• Any registrants currently facing Fitness to Practise allegations concerning top up fees will, inevitably, have these allegations withdrawn by the GDC and any associative allegations of dishonesty or inappropriateness.
  • Registrants who have faced allegations of a similar nature in the past may seek to challenge their historic Fitness to Practise decision(s).
  • Training provided to dental students regarding NHS claiming will need to be updated.
  • Patients should be able to receive a collective mix of NHS and private treatment.

From a dentistry and disciplinary perspective, we will wait to see how this decision filters down to GDC Fitness to Practise and NHS matters and whether further legal challenge(s) will arise in due course.

Impact on Social Care

Within social care accommodation, for those requiring significant healthcare support, there has developed a paradox that for those who receive Continuing Healthcare, funded by the NHS, the accommodation so provided or funded by the NHS is provided free to the user at the point of delivery, irrespective of the individual user’s personal wealth. In contrast, those whose needs are limited to personal care with ancillary nursing care are means tested so that their assets are diminished by contribution until reduced below a threshold which is not best described as generous. In reality, there may be little apparent difference between Continuing Healthcare and social/personal care with ancillary nursing. The difference is that those with means and support resource are able to rebadge their needs so as to qualify for a free service, but, those with limited means lack the support resource to qualify for the free NHS service.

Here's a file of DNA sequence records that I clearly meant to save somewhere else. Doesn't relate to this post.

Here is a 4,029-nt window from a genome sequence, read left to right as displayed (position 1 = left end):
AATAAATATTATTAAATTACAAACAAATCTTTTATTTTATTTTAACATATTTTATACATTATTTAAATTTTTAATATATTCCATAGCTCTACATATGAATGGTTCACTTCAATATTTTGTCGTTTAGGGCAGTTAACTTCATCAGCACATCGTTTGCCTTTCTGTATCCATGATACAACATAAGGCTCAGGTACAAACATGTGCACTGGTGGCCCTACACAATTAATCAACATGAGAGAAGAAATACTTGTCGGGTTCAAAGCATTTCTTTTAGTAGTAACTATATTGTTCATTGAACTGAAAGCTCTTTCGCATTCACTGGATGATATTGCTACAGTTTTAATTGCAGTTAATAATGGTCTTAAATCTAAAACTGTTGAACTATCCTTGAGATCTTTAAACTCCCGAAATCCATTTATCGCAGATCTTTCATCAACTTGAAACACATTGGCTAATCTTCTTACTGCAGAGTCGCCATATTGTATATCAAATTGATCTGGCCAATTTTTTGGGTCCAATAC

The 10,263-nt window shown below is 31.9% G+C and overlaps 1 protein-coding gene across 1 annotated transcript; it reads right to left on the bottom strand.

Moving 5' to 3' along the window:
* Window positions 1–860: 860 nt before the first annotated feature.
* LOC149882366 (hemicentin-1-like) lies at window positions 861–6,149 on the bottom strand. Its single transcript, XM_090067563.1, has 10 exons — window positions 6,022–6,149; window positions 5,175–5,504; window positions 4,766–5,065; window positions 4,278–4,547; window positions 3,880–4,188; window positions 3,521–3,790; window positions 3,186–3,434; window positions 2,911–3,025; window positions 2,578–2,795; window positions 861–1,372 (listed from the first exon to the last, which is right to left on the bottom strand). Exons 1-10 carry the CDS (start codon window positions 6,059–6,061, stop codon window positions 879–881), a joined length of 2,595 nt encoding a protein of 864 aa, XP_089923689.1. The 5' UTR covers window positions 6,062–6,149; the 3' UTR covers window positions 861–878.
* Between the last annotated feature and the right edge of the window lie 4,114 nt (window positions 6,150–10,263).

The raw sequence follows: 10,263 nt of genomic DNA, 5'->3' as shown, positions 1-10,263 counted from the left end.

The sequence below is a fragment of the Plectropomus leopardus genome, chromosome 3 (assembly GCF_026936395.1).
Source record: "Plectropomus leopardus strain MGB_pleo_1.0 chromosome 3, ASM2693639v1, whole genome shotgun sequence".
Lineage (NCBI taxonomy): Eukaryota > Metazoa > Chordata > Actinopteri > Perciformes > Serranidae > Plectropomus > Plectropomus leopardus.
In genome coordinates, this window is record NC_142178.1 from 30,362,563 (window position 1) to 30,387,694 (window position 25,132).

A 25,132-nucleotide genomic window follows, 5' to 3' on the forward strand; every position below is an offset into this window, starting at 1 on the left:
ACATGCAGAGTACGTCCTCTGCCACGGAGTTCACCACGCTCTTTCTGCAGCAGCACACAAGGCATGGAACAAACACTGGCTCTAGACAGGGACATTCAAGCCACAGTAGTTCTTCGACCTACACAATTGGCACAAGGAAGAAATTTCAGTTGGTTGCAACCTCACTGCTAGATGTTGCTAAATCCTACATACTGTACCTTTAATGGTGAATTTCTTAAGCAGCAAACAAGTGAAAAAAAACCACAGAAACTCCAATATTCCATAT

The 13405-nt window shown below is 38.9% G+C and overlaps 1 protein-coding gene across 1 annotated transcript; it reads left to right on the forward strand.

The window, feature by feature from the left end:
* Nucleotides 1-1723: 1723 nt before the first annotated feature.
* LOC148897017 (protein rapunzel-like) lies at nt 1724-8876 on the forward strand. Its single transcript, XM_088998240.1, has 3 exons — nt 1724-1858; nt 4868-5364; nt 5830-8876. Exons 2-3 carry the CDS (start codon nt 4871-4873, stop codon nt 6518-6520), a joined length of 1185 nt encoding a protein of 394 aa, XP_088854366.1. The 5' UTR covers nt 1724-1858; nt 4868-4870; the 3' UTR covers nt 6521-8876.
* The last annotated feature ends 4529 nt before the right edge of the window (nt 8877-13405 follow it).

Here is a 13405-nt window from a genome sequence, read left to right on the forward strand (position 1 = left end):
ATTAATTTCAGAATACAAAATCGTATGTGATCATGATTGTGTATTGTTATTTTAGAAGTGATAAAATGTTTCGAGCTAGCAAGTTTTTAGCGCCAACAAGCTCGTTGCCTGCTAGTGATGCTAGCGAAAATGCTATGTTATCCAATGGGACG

To reinforce the objective unfairness of the paradox, those with greater resource have more funds with which to purchase higher quality amenities e.g. larger space, multichoice menus, cinema and greater choice of activity, pleasing locations etc. Those have been relieved of the burden to pay for basic accommodation and nursing by the NHS underwriting the standard service.  Of course, extra cannot be paid for the standard service, and, care may only be at an enhanced charge where it is clearly chosen in addition to the standard service e.g. 12 hours a day dedicated companionship not indicated by clinical need. In social care, enhanced service may not be funded by the user. There is no such restriction with enhancements to NHS care.

For many years, it was argued that if the NHS were commissioning, no one else could contribute to service payments – in effect preventing an NHS funded patient funding enhancements. This argument is less often advanced now. This may be because over the last couple of decades, enhanced services have become more available in response to a wealthier client base with the desire and the need to purchase comfort. No one should suggest that the NHS shall fund unnecessary comfort and facilities that some might describe as luxurious. We have always maintained that the ban on so called enhanced additional amenity payments was wholly misconceived. We can find nothing in NHS legislation to support the contrary argument.

In reality, this has nothing to do with NHS law and is based on basic contractual principles. If A agrees to purchase services from B at a price fixed, neither B nor anyone else can enforce payment of additional monies for the same services. In legal terms, there is a failure of value moving to A. It is quite different where the services are additional to the specification agreed by A with B. In that case, A receives additional value. It is the same principle with the porcelain tooth but here with goods rather than services but one would expect to see a distinction between the skilled service and the higher quality crown.


We see this Judgment in the Court of Appeal as a welcome confirmation of the professional right to contract for additional services or higher quality goods over and beyond services and goods provided at public expense, which must always be at the same value common to all recipients. Of course, the private additional payments must be subject to the protection of consumer rights legislation so that there is transparency and free choice involved in the contract purchase decision.

You may find our series of articles on consumer law in social care, written by our colleague and Trainee Solicitor Jennifer Durbin, helpful reading.

The first article on Transparency within social care contracts can be read here.

If you require any advice on service user or commissioner contracts, please call 0207 317 0340 or email: